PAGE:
Pets as social skills teachers, Part 2

MilkBone125-border.jpg Note: This post is part of the It’s Good To Give series, which is sponsored by Milk-Bone. I generally stay away from sponsored content, but this campaign, with its focus on service animals, happened to dovetail with my long-standing intention to write about pets as social skills teachers. (Milk-Bone supports the Canine Assistants program.) Now that that my son’s homeschooling, I’m seeing our dog’s effect on him even more clearly. I feel like it’s an important story to tell, and I’d love to hear yours.

Here’s Part 1 (be sure to read all the wonderful comments there as well).

It was one thing for me to decide that getting a dog would be a good idea for our family. It was another to find the right dog. In many ways getting a new dog is like having a kid: you never know what you’re gonna get. Sure, you can pick the breed and sign up for training classes, but you roll the dice when it comes to your dog’s basic temperament.

I needed a dog that didn’t shed (remember, I’m married to Mr. Allergy Man and I’m no housecleaning wiz), was great with kids, was easygoing, and was already housebroken (because I was done with poop in the house years ago and I’M NOT GOING BACK). The rest of this paragraph should detail the exhaustive research I performed in order to find said right dog.

[cue vaguely Bossa Nova-inspired elevator music]

I found Teddy on Craigslist and, based on a two-paragraph posting, decided he was perfect and drove out to pick him up that night.

That’s right. I basically got our dog sight unseen. It was a risk, but one of those gut-level moves that I just knew was right. Teddy was a year-old Lhasa Apso/Yorkie mix, and his family was made up of two full-time working parents, three kids under five (with another on the way) and three dogs. They decided that they needed to simplify (!) and so were finding Teddy a new home. And that home was ours.

As I brought Teddy home, I was flooded with all the worries that had kept me from getting a dog all these years. What if he wasn’t happy in our home? What if he barked all the time? What if I made a rash decision? The deed was done, and only time would tell. Besides, it’s pretty hard to be worried while a dog’s licking your face.

As it happened, my worries were unnecessary. Teddy, now a three year-old dog, is a loving, loved member of our family. Even Mr. Allergy Man is smitten (especially after Teddy has had a bath).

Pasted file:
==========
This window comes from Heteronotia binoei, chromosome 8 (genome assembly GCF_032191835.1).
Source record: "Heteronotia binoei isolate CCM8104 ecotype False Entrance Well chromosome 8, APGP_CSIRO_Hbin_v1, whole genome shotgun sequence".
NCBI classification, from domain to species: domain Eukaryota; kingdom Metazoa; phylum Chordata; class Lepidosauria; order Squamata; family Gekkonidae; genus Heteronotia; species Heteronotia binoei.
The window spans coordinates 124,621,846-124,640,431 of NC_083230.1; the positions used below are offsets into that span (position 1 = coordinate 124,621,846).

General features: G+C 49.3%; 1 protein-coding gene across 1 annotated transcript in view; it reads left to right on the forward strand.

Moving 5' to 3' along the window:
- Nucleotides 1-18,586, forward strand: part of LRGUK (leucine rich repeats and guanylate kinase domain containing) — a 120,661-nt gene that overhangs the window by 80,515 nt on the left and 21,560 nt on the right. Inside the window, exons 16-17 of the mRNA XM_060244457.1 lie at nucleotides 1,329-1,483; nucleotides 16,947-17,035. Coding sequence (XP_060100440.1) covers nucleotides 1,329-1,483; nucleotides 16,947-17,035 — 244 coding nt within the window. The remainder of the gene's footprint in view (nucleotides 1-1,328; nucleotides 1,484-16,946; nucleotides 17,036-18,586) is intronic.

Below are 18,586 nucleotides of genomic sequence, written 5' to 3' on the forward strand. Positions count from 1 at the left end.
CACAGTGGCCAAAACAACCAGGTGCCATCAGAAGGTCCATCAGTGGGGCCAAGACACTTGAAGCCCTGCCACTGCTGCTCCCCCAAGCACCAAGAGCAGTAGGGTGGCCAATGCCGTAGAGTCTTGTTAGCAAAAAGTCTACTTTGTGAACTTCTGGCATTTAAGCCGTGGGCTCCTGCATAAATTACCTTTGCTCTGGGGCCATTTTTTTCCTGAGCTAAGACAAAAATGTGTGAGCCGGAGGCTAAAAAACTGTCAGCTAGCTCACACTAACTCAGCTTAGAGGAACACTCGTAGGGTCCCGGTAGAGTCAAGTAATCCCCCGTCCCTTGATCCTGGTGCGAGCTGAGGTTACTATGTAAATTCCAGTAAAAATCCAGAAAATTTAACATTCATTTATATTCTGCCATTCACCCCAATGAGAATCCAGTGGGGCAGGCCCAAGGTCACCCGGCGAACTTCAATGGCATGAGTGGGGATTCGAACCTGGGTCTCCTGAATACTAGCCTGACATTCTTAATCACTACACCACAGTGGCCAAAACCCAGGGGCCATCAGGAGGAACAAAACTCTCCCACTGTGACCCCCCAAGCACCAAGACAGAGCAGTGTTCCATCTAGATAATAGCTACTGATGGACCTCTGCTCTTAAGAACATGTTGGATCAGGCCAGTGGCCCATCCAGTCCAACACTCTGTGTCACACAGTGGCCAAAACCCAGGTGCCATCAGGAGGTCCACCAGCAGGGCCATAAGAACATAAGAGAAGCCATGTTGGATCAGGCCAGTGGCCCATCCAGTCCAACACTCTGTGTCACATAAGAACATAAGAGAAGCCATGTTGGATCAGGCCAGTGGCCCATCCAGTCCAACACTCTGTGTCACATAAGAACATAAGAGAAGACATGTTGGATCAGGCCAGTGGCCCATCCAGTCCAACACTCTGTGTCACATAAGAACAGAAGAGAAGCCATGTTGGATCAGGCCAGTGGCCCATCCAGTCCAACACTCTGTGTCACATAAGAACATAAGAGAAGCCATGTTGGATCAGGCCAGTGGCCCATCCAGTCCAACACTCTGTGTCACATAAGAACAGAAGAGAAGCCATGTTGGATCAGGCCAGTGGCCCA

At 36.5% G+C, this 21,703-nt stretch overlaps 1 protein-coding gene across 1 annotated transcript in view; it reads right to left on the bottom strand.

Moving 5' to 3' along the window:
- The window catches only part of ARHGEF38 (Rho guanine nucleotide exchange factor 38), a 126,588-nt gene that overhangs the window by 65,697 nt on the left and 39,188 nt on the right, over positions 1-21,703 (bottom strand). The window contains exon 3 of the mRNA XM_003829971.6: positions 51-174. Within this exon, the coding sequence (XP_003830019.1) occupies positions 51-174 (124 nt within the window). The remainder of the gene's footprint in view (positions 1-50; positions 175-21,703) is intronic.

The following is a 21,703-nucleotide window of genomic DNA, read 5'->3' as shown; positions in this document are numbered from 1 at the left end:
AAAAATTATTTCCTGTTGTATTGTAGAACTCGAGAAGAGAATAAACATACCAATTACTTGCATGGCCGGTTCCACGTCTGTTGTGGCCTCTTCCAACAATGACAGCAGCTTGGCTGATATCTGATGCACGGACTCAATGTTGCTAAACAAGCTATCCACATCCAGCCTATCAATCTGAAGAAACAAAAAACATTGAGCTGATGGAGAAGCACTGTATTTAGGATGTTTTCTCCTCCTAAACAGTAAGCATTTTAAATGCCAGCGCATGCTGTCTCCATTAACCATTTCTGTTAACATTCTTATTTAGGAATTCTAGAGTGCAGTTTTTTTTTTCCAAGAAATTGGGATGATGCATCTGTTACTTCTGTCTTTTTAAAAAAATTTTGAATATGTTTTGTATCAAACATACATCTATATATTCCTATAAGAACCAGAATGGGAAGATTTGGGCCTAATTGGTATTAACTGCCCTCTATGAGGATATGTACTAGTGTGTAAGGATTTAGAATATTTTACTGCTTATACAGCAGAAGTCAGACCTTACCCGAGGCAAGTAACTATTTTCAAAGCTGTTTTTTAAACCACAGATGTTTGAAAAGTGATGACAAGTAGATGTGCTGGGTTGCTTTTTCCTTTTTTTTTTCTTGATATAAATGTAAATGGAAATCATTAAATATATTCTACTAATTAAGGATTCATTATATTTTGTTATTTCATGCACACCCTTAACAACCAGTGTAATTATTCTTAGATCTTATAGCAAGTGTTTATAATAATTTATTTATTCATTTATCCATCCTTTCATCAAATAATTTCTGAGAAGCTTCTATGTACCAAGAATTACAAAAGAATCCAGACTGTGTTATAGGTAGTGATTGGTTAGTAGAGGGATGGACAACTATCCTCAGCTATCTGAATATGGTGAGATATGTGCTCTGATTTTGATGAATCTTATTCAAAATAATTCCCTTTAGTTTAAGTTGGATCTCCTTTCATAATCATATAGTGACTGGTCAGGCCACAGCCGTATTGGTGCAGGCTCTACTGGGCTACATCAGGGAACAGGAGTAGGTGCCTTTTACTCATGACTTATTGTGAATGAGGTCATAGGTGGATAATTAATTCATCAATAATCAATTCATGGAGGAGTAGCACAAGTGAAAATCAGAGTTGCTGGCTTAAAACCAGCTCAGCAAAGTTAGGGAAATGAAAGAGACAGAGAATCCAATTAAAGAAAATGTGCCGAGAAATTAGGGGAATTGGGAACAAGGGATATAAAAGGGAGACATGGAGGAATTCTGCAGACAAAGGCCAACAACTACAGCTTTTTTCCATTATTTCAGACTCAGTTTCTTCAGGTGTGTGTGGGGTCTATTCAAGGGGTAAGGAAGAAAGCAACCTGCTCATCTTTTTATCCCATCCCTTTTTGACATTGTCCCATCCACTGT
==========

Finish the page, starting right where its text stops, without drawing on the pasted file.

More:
TeddyAnd our son? He has the friend who’s always there, and who always understands. Because Teddy’s communication is non-verbal, my son has a much easier time interpreting what he’s trying to “say.” It’s plainly obvious based on his body language. Happy smile, wagging tail? Happy dog. Concerned look, sagging tail? Sad or scared dog. Warm body cuddled up with you on the couch? Love. Pure, unadulterated love. Nothing complicated about it.

Teddy’s integration into our family life hasn’t been without its hitches. There has been poop in the house. We’ve had to find dogsitters and vets. When our son loses his temper (which is less and less these days), Teddy hides. But as soon as things are calm and quiet, Teddy’s back with wags and kisses. The daily dog walking has become an island of peace in my life. And Teddy’s presence, even when they are not actively playing or interacting, is a grounding source of unconditional love in my son’s life.

E is for Ethics The other day my son and I were reading the book E is for Ethics (a lovely book that came for review but which I had never gotten around to reading). Inside is a chapter about the concept of “understanding.” I asked my son: “Can you think of anyone in your life that has shown you understanding?” Only one name came to his mind: “Teddy.”

That’s when I knew, without a doubt, that getting Teddy was the best thing we could have ever done.

Pet-owning Parenthackers! What’s the one piece of advice you’d give someone who’s considering adopting a pet of their own?



  1. says

    Like having children, committing to a life with a pet means you are opening up your door to a little bit of chaos. If you can embrace that and find the benefits in that, then go for it.

  2. says

    Make sure your dog has two methods of understanding basic commands. Both of mine are trained to voice and hand signals. They also have different release words, which has saved my bacon on more than one occasion.

  3. says

    And their bacon, too!

    With dogs, at least, training is key. I’ve had to learn to embrace the role of “alpha” — it’s not really my nature to operate that way, but that’s what a dog needs. When a dog knows exactly what it can and can’t do, everyone’s stress level goes down.

    (One could say the same for kids, but I think it’s more nuanced than that.)

  4. says

    Oh, goodness these posts are making me feel guilty! I have a dog-loving spectrum kiddo who i’m sure would LOVE to have a dog. And it’d probably be so good for him. But I just can’t handle it. For about a trillion reasons.

    So for now we make playdates with dogs for him.

  5. kprokop says

    Be sure you, the parent, is willing to take on the responsibility of the pet your purchased for your child. The homework my daughter had in grade school made it possible to take care of her pets. Three years later, there is no time left for them, due to school, so the responsibilities fall to me. My daughter helps when she can, she does not shirk, but there is physically not enough time in her day. Now my children understand why I said no to dogs and cats, instead we got (pre-owned)guinea pigs that live fewer years. I cannot tell you how many parents keep asking me if I want to adopt THEIR kids guinea pigs, because the parents are tired of them!